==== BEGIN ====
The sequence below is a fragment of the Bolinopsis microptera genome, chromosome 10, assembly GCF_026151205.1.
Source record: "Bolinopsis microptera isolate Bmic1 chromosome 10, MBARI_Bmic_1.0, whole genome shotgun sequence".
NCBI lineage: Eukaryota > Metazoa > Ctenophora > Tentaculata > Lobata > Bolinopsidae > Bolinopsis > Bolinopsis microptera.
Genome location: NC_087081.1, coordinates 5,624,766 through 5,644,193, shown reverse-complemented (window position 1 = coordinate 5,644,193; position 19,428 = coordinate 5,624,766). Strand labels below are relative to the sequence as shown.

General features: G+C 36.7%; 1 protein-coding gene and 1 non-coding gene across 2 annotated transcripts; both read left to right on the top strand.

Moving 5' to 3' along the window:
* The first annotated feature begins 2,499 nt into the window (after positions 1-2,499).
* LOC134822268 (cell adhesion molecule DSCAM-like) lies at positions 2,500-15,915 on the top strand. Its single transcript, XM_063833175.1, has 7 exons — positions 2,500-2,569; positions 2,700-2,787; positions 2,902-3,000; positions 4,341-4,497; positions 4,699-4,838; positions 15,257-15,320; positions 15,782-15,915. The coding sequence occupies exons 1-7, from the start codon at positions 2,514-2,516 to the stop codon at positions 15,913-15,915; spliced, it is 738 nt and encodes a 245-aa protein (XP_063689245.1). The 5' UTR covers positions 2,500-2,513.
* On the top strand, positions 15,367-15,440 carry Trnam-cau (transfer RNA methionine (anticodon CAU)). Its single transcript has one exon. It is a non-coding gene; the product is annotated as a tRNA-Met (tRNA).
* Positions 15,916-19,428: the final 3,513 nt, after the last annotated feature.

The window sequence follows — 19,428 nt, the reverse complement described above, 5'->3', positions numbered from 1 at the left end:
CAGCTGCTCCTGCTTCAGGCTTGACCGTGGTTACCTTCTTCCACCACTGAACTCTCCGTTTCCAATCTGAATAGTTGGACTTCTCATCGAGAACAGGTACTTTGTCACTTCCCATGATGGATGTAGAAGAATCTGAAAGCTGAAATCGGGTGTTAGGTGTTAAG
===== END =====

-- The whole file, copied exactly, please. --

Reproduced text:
The sequence below is a fragment of the Bolinopsis microptera genome, chromosome 10, assembly GCF_026151205.1.
Source record: "Bolinopsis microptera isolate Bmic1 chromosome 10, MBARI_Bmic_1.0, whole genome shotgun sequence".
NCBI lineage: Eukaryota > Metazoa > Ctenophora > Tentaculata > Lobata > Bolinopsidae > Bolinopsis > Bolinopsis microptera.
Genome location: NC_087081.1, coordinates 5,624,766 through 5,644,193, shown reverse-complemented (window position 1 = coordinate 5,644,193; position 19,428 = coordinate 5,624,766). Strand labels below are relative to the sequence as shown.

General features: G+C 36.7%; 1 protein-coding gene and 1 non-coding gene across 2 annotated transcripts; both read left to right on the top strand.

Moving 5' to 3' along the window:
* The first annotated feature begins 2,499 nt into the window (after positions 1-2,499).
* LOC134822268 (cell adhesion molecule DSCAM-like) lies at positions 2,500-15,915 on the top strand. Its single transcript, XM_063833175.1, has 7 exons — positions 2,500-2,569; positions 2,700-2,787; positions 2,902-3,000; positions 4,341-4,497; positions 4,699-4,838; positions 15,257-15,320; positions 15,782-15,915. The coding sequence occupies exons 1-7, from the start codon at positions 2,514-2,516 to the stop codon at positions 15,913-15,915; spliced, it is 738 nt and encodes a 245-aa protein (XP_063689245.1). The 5' UTR covers positions 2,500-2,513.
* On the top strand, positions 15,367-15,440 carry Trnam-cau (transfer RNA methionine (anticodon CAU)). Its single transcript has one exon. It is a non-coding gene; the product is annotated as a tRNA-Met (tRNA).
* Positions 15,916-19,428: the final 3,513 nt, after the last annotated feature.

The window sequence follows — 19,428 nt, the reverse complement described above, 5'->3', positions numbered from 1 at the left end:
CAGCTGCTCCTGCTTCAGGCTTGACCGTGGTTACCTTCTTCCACCACTGAACTCTCCGTTTCCAATCTGAATAGTTGGACTTCTCATCGAGAACAGGTACTTTGTCACTTCCCATGATGGATGTAGAAGAATCTGAAAGCTGAAATCGGGTGTTAGGTGTTAAG